import javax.naming.InitialContext;
import javax.naming.NamingException;
import javax.servlet.ServletException;
import javax.servlet.annotation.WebServlet;
import javax.servlet.http.HttpServlet;
import javax.servlet.http.HttpServletRequest;
import javax.servlet.http.HttpServletResponse;

import com.byteslounge.ejb.ShoppingCart;
import com.byteslounge.model.Product;

@WebServlet(name = "shoppingServlet", urlPatterns = {"/shopping"})
public class ShoppingServlet extends HttpServlet {

  private static final long serialVersionUID = 1L;
  private static final String SHOPPING_CART_BEAN_SESION_KEY 
    = "shoppingCart";

  protected void doGet(HttpServletRequest request,
        HttpServletResponse response)
        throws ServletException, IOException {
    // Obtain the EJB from the HTTP session
    ShoppingCart shoppingCartBean = 
      (ShoppingCart) request.getSession()
    if(shoppingCartBean == null){
      // EJB is not present in the HTTP session
      // so let's fetch a new one from the container
      try {
        InitialContext ic = new InitialContext();
        shoppingCartBean = (ShoppingCart) 
        // put EJB in HTTP session for future servlet calls
      } catch (NamingException e) {
        throw new ServletException(e);
    String productName = request.getParameter("product");
    if(productName != null && productName.length() > 0){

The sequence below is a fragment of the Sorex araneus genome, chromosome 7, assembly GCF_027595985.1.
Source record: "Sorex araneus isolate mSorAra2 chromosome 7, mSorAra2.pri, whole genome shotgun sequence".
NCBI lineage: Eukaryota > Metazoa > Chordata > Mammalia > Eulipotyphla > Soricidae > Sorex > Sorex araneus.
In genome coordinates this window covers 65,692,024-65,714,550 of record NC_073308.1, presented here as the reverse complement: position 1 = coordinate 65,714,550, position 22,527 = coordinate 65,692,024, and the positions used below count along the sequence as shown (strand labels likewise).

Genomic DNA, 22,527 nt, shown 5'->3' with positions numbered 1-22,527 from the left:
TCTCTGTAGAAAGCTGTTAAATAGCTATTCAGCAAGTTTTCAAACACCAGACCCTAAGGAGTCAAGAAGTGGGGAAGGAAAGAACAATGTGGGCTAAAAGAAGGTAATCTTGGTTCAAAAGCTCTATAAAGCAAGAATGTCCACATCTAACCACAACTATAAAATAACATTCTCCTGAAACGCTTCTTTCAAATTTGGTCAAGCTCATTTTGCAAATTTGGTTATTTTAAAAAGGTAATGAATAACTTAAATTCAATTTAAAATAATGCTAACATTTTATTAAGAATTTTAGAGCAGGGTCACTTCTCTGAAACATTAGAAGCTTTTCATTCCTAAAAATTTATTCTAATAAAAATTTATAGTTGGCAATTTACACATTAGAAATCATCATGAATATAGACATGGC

// Product is present in the HTTP request.
      // Let's add it to the shopping cart
      Product product = new Product();
    String persist = request.getParameter("complete");
    if(persist != null && persist.equalsIgnoreCase("yes")){
      // Request instructs to complete the purchase

The comments present in the Servlet are almost self-explanatory. When a request is made against the Servlet we check if we already have a shopping cart EJB instance stored in the HTTP session. If it's not yet present we fetch a new EJB instance from the EJB container and store it in the user's HTTP session for future usage.

Now we may issue requests against the servlet using the parameter product=[PRODUCT_NAME] to add products to the shopping cart and the parameter complete=yes when we decide to complete the order.

The local EJB will be available under the Portable Global JNDI name of: